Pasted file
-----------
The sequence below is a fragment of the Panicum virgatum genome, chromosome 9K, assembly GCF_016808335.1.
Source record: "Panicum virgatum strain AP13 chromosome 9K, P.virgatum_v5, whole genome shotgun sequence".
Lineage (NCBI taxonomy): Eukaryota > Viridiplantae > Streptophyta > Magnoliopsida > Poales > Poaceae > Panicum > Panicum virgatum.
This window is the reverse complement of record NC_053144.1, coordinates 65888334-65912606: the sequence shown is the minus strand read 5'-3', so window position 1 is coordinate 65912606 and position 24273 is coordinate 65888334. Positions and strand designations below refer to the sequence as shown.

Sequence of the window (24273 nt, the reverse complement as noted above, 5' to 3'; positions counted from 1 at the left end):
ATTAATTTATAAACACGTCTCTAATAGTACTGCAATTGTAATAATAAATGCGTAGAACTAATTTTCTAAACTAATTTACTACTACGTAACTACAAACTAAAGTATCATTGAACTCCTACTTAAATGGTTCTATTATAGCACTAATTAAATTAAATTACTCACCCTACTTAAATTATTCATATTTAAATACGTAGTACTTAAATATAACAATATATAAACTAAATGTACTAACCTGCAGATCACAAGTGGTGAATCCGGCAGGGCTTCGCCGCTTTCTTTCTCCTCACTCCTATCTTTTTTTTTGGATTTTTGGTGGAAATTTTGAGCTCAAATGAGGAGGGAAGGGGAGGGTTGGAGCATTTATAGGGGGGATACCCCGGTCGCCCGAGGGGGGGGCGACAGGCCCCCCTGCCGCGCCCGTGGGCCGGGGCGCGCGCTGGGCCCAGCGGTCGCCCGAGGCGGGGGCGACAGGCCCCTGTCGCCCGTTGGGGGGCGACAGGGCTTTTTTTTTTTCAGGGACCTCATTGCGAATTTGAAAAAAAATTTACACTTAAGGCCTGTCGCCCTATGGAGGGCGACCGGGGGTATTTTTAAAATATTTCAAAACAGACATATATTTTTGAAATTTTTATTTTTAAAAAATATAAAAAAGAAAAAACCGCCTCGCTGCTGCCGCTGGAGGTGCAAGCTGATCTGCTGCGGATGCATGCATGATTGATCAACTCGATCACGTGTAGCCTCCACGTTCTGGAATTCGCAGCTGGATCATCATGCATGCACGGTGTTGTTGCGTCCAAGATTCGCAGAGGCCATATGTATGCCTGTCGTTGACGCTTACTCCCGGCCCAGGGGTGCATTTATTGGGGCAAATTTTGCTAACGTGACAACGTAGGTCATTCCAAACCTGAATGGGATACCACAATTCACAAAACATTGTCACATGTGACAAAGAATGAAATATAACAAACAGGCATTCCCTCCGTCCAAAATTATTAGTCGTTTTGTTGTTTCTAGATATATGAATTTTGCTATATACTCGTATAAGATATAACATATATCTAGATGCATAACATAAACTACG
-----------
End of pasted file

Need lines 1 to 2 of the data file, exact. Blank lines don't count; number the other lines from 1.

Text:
The sequence below is a fragment of the Panicum virgatum genome, chromosome 9K, assembly GCF_016808335.1.
Source record: "Panicum virgatum strain AP13 chromosome 9K, P.virgatum_v5, whole genome shotgun sequence".